1 bay leaf

1 1/2 tablespoon olive oil

1 cup chopped onions

The beginnings of the sauce.

The beginnings of the sauce.

1. Saute onion in olive oil over medium heat until transparent.

2. Add remaning ingredients (except orgeano), stirring well.

3. Simmer uncovered for 45 minutes, stirring occasionally.

4. Add oregano and continue cooking for 15 minutes.

5. Remove bay leaf, spread evenly over pizza.

The finished saucy product.

The finished saucy product.

 Construction

Basic ingredients:

1 batch dough

2-ish pounds mozzarella cheese (When in doubt, remember: more is always better! Also, don’t get the pre-shredded cheese; it has an anti-caking agent.  Your best bet is to get it in blocks and shred yourself.)

1/2 lb Romano or Parmesan cheese

1 batch sauce

Sausage, cooked (My preference is for a roll of Bob Evans Italian sausage.  Gino’s East puts their sausage in raw and it cooks while it bakes.  The home oven won’t get the sausage fully cooked, so make sure to cook it beforehand.)

Mushrooms (sauté mushrooms to remove some liquid)

Green pepper (raw)

1. Roll out dough to form a circle slightly larger than the size of the pan.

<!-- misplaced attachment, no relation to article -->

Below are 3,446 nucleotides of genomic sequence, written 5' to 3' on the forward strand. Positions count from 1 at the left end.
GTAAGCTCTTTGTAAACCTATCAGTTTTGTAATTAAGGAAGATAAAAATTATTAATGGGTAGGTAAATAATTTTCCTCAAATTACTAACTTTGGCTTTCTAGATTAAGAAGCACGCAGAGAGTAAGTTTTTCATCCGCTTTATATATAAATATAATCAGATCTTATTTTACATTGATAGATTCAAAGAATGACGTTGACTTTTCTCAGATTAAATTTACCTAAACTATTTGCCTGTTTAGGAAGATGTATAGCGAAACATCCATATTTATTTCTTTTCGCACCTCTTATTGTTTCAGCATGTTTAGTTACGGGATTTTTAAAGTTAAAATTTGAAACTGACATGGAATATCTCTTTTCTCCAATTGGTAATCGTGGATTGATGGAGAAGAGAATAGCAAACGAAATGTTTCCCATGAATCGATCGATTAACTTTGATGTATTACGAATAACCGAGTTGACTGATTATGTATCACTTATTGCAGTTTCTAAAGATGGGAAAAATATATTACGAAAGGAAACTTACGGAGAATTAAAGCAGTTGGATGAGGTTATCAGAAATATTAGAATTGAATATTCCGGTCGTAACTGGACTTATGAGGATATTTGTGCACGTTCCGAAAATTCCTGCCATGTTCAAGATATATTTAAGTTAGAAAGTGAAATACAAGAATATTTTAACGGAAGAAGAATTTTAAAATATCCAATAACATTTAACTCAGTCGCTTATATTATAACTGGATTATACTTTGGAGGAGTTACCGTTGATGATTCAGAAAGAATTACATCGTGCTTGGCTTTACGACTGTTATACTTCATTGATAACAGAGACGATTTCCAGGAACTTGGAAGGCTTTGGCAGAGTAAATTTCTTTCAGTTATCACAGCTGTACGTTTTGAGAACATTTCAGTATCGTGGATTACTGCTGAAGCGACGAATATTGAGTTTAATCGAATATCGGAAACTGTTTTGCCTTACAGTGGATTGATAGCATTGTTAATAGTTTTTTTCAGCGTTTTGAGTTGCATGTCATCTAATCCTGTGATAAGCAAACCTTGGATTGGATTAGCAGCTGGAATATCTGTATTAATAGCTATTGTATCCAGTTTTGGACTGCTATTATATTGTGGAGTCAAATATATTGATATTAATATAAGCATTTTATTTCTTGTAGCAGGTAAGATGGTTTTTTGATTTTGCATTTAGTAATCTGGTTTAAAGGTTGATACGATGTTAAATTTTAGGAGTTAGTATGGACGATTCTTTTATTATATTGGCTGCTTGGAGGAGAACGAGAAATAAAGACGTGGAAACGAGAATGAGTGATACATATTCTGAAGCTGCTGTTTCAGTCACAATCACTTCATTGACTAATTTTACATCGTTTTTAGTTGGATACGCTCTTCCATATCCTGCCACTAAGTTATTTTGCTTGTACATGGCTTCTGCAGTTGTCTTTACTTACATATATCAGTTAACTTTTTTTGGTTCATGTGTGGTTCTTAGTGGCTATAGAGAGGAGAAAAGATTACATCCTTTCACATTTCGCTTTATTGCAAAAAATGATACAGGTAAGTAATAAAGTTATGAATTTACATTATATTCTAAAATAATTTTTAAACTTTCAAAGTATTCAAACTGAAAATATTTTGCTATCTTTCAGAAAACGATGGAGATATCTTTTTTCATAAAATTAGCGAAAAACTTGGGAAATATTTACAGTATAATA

2. Place dough in the pan, packing excess dough to sides of the pan. (You could also stretch the dough out part way and then place it in the pan, pushing it around to shape it.)

3. In the following order layer in: sausage, mozzarella cheese, mushrooms and then add tomato sauce. (Some people will say that the cheese should be the base layer.  But having the sausage on the bottom actually works out best.)

4. Sprinkle on the Parmesan cheese.

5. Bake in a preheated oven at 450 degrees for 25 minutes or until crust is golden brown.

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One Response to “Real Deep Dish — Now THIS is Chicago-style Pizza”

Trackbacks/Pingbacks

  1. Purple Peruvian Goo — Mazamorra Morada | Pie are Round - June 22, 2013

    […] to the contrary, I have utterly failed to do so.  (I suppose it’s easy enough to make my Chicago-style pizza vegetarian; just leave off the sausage.)  That request has caused me to realize just how central […]